Morphology & Syntax Workshop

November 22, 2019 | 11:30AM
Cobb 302

 Jackie Lai (UChicago)


Verb doubling and durative/frequency expressions: On the Chinese postverbal field



Mandarin Chinese is widely believed to ban the occurrence of two postverbal XPs (the Phrase Structure Condition, or PSC; see Huang 1982 et seq.). The ungrammaticality of (1), for instance, which involves an object argument and a postverbal durative/frequency expression, is commonly taken to support the PSC.  


(1) *Zhangsan qi-le        ma     {san   tian / si-ge xiaoshi}        

       Zhangsan ride-PFV horse   three day   four-CL hour        

       ‘Zhangsan rode {for three days/for four hours}.’  


One way to save (1) is through the use of the verb-doubling strategy, which results in a sentence that apparently conforms to the PSC.


(2) Zhangsan  qi     ma     qi-le        {san    tian / si-ge     xiaoshi}       

      Zhangsan  ride horse ride-PFV  three day    four-CL hour   


This presentation explores the connection between verb doubling and the PSC. Contrary to the common wisdom, I argue that verb doubling is not prompted by the PSC. Rather, verb doubling is actually a side effect of TP-internal VP-fronting in the language (when such a movement occurs). In fact, when the object argument in (1) is definite (e.g. nei-pi ma ‘that horse’), the sentence is no longer ungrammatical. Thus it appears that (1) is bad not because of the purported PSC.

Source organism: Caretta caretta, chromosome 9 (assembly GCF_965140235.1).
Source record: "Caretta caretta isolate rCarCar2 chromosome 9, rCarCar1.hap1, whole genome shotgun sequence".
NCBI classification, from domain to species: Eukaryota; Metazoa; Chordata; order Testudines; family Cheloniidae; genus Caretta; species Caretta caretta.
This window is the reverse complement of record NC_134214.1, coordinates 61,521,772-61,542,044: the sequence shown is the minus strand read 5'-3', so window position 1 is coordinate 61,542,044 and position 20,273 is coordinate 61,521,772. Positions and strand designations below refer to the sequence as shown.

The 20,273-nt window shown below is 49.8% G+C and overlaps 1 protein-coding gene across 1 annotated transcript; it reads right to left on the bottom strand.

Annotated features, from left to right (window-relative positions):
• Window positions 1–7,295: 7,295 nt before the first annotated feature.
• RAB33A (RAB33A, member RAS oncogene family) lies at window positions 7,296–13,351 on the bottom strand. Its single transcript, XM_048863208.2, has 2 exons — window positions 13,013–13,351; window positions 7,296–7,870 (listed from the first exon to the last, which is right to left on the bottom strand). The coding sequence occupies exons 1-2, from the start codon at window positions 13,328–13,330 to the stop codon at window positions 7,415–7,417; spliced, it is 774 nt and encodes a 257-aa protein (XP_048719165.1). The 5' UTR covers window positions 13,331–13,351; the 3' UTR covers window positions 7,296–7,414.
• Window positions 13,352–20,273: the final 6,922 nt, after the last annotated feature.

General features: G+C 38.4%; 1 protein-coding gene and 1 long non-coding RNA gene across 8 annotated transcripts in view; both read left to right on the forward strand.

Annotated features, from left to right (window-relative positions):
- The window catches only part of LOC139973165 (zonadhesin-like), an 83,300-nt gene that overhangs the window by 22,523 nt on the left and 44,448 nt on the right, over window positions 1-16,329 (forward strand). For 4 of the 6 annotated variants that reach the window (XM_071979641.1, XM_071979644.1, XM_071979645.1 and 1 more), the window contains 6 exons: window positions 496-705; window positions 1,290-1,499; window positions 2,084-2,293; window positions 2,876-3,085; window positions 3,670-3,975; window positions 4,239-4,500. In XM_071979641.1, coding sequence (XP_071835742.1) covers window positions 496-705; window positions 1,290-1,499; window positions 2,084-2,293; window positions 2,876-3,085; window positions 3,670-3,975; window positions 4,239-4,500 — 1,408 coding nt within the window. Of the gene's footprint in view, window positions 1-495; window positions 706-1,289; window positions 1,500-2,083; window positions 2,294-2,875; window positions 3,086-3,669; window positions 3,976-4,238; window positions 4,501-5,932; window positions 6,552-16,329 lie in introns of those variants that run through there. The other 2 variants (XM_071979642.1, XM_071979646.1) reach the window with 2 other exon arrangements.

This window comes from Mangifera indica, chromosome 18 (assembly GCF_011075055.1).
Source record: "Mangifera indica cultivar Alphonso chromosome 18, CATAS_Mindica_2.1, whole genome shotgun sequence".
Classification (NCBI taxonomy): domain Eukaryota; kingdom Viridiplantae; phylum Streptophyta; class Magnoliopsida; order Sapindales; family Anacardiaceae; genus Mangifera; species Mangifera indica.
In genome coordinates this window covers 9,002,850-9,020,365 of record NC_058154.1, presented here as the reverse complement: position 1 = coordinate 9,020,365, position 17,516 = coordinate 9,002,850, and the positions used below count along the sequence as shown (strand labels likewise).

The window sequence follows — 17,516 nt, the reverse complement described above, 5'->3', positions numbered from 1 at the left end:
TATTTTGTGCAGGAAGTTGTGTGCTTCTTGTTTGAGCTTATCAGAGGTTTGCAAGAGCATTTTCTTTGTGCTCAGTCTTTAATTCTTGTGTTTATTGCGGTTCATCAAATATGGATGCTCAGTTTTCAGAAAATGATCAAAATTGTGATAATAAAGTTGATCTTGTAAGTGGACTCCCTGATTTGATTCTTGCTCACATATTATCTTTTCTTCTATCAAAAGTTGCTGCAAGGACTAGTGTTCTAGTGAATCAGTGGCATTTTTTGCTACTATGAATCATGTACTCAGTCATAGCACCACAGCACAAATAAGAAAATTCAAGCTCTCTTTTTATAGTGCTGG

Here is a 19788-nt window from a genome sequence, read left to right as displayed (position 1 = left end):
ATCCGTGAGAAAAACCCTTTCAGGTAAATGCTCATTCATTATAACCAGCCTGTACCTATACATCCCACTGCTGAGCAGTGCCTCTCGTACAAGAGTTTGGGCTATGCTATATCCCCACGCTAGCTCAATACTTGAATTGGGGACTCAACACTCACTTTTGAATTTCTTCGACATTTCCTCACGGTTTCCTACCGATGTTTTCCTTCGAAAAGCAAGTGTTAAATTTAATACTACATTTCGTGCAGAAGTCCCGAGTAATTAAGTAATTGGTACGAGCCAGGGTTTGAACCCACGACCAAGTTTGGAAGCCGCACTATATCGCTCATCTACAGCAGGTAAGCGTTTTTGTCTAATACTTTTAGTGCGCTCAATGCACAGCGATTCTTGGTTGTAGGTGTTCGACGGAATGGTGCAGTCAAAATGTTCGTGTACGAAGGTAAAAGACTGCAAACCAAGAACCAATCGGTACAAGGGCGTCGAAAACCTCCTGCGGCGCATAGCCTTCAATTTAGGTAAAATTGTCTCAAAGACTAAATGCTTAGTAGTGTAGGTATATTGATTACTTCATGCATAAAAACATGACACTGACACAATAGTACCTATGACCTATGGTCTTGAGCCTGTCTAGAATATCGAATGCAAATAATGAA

This novel perspective on Chinese verb doubling also enables us to make sense of the surprising new fact that durative/frequency expressions are obligatory in a verb-doubling sentence, although these expressions are generally optional.  


(3) Zhangsan qi-le         nei-pi    ma    (san   tian /  si-ge     xiaoshi)       

     Zhangsan ride-PFV  that-CL horse  three day   four-CL hour

     ‘Zhangsan rode the horse (for three days/for four hours).’ 


(4) Zhangsan qi    nei-pi    ma     qi-le        *(san    tian / si-ge      xiaoshi)       

     Zhangsan ride that-CL horse ride-PFV    three day   four-CL hour


This can be readily explained by none of the existing accounts (Huang 1982, 1992; Paul 2002; Cheng 2007), but can be shown to follow from the current account. If this is successful, we then not only illuminate how verb doubling comes about in Chinese, but also remove a common source of support for the PSC.